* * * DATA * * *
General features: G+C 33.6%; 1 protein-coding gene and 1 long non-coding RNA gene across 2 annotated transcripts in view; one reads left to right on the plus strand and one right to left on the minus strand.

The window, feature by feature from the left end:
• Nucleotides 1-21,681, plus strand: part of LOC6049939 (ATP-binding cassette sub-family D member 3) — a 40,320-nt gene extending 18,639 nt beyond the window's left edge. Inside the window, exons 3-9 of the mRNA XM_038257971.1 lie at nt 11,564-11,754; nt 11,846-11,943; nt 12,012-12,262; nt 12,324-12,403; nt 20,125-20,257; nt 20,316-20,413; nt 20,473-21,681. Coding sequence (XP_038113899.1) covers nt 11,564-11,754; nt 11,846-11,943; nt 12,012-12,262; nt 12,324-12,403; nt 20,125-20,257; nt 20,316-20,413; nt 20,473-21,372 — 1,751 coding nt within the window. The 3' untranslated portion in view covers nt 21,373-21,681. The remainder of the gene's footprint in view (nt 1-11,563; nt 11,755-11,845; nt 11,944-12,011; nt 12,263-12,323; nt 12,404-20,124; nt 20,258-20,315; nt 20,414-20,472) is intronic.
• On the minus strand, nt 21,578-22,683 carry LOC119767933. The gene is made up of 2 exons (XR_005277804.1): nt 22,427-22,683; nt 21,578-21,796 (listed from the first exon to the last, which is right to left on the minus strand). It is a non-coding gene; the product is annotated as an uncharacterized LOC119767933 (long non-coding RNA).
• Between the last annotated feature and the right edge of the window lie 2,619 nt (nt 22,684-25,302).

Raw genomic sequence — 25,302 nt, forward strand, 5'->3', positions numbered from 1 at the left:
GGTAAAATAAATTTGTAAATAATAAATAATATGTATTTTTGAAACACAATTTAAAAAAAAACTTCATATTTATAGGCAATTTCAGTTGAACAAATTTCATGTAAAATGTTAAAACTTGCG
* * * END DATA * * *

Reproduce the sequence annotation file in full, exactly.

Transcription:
General features: G+C 33.6%; 1 protein-coding gene and 1 long non-coding RNA gene across 2 annotated transcripts in view; one reads left to right on the plus strand and one right to left on the minus strand.

The window, feature by feature from the left end:
• Nucleotides 1-21,681, plus strand: part of LOC6049939 (ATP-binding cassette sub-family D member 3) — a 40,320-nt gene extending 18,639 nt beyond the window's left edge. Inside the window, exons 3-9 of the mRNA XM_038257971.1 lie at nt 11,564-11,754; nt 11,846-11,943; nt 12,012-12,262; nt 12,324-12,403; nt 20,125-20,257; nt 20,316-20,413; nt 20,473-21,681. Coding sequence (XP_038113899.1) covers nt 11,564-11,754; nt 11,846-11,943; nt 12,012-12,262; nt 12,324-12,403; nt 20,125-20,257; nt 20,316-20,413; nt 20,473-21,372 — 1,751 coding nt within the window. The 3' untranslated portion in view covers nt 21,373-21,681. The remainder of the gene's footprint in view (nt 1-11,563; nt 11,755-11,845; nt 11,944-12,011; nt 12,263-12,323; nt 12,404-20,124; nt 20,258-20,315; nt 20,414-20,472) is intronic.
• On the minus strand, nt 21,578-22,683 carry LOC119767933. The gene is made up of 2 exons (XR_005277804.1): nt 22,427-22,683; nt 21,578-21,796 (listed from the first exon to the last, which is right to left on the minus strand). It is a non-coding gene; the product is annotated as an uncharacterized LOC119767933 (long non-coding RNA).
• Between the last annotated feature and the right edge of the window lie 2,619 nt (nt 22,684-25,302).

Raw genomic sequence — 25,302 nt, forward strand, 5'->3', positions numbered from 1 at the left:
GGTAAAATAAATTTGTAAATAATAAATAATATGTATTTTTGAAACACAATTTAAAAAAAAACTTCATATTTATAGGCAATTTCAGTTGAACAAATTTCATGTAAAATGTTAAAACTTGCG